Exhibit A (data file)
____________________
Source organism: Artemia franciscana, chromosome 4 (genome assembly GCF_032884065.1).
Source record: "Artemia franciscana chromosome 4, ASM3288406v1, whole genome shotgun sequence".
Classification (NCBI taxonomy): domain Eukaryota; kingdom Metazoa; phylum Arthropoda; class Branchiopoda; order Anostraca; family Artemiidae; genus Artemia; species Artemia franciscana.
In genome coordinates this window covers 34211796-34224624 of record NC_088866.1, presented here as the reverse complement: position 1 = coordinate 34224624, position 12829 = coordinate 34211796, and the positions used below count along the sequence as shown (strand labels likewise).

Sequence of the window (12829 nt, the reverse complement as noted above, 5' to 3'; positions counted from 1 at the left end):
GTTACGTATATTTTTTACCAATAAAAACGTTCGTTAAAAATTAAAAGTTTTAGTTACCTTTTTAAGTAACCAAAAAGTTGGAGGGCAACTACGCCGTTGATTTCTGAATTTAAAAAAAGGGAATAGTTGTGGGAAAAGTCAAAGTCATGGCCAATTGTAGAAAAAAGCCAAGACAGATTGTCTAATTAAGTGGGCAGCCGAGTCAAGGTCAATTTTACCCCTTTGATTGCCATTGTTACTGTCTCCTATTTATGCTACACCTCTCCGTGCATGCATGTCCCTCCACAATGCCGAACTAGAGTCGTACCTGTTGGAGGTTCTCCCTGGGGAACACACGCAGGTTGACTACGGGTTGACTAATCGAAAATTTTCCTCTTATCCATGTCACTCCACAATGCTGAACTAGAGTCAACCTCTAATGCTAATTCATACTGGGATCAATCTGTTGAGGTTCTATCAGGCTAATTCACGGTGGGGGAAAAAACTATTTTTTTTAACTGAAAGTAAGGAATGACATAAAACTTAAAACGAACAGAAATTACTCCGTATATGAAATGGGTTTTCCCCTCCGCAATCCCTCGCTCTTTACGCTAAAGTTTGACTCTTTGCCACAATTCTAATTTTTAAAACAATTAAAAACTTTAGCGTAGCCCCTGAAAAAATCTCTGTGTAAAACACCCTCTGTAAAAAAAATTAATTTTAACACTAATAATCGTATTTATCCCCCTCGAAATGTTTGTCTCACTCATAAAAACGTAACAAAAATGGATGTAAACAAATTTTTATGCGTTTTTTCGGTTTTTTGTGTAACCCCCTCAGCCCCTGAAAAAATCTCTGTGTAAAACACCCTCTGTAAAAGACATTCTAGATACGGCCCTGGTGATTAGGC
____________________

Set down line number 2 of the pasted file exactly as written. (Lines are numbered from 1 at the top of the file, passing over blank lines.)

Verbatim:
Source record: "Artemia franciscana chromosome 4, ASM3288406v1, whole genome shotgun sequence".